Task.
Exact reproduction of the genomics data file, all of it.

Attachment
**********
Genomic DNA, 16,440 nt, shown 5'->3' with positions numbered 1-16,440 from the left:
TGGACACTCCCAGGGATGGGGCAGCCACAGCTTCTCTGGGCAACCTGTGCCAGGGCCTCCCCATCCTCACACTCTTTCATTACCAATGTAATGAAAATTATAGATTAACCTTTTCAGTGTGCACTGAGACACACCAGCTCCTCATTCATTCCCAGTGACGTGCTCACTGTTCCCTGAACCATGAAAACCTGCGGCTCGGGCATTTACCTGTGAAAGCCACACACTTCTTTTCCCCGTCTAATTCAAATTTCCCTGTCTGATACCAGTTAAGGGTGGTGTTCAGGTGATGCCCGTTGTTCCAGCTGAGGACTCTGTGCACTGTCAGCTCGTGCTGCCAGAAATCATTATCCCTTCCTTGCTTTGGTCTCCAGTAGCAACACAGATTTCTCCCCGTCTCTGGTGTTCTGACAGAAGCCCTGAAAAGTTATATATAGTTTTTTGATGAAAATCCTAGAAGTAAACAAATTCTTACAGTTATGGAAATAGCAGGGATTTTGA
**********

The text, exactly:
Genomic DNA, 16,440 nt, shown 5'->3' with positions numbered 1-16,440 from the left:
TGGACACTCCCAGGGATGGGGCAGCCACAGCTTCTCTGGGCAACCTGTGCCAGGGCCTCCCCATCCTCACACTCTTTCATTACCAATGTAATGAAAATTATAGATTAACCTTTTCAGTGTGCACTGAGACACACCAGCTCCTCATTCATTCCCAGTGACGTGCTCACTGTTCCCTGAACCATGAAAACCTGCGGCTCGGGCATTTACCTGTGAAAGCCACACACTTCTTTTCCCCGTCTAATTCAAATTTCCCTGTCTGATACCAGTTAAGGGTGGTGTTCAGGTGATGCCCGTTGTTCCAGCTGAGGACTCTGTGCACTGTCAGCTCGTGCTGCCAGAAATCATTATCCCTTCCTTGCTTTGGTCTCCAGTAGCAACACAGATTTCTCCCCGTCTCTGGTGTTCTGACAGAAGCCCTGAAAAGTTATATATAGTTTTTTGATGAAAATCCTAGAAGTAAACAAATTCTTACAGTTATGGAAATAGCAGGGATTTTGA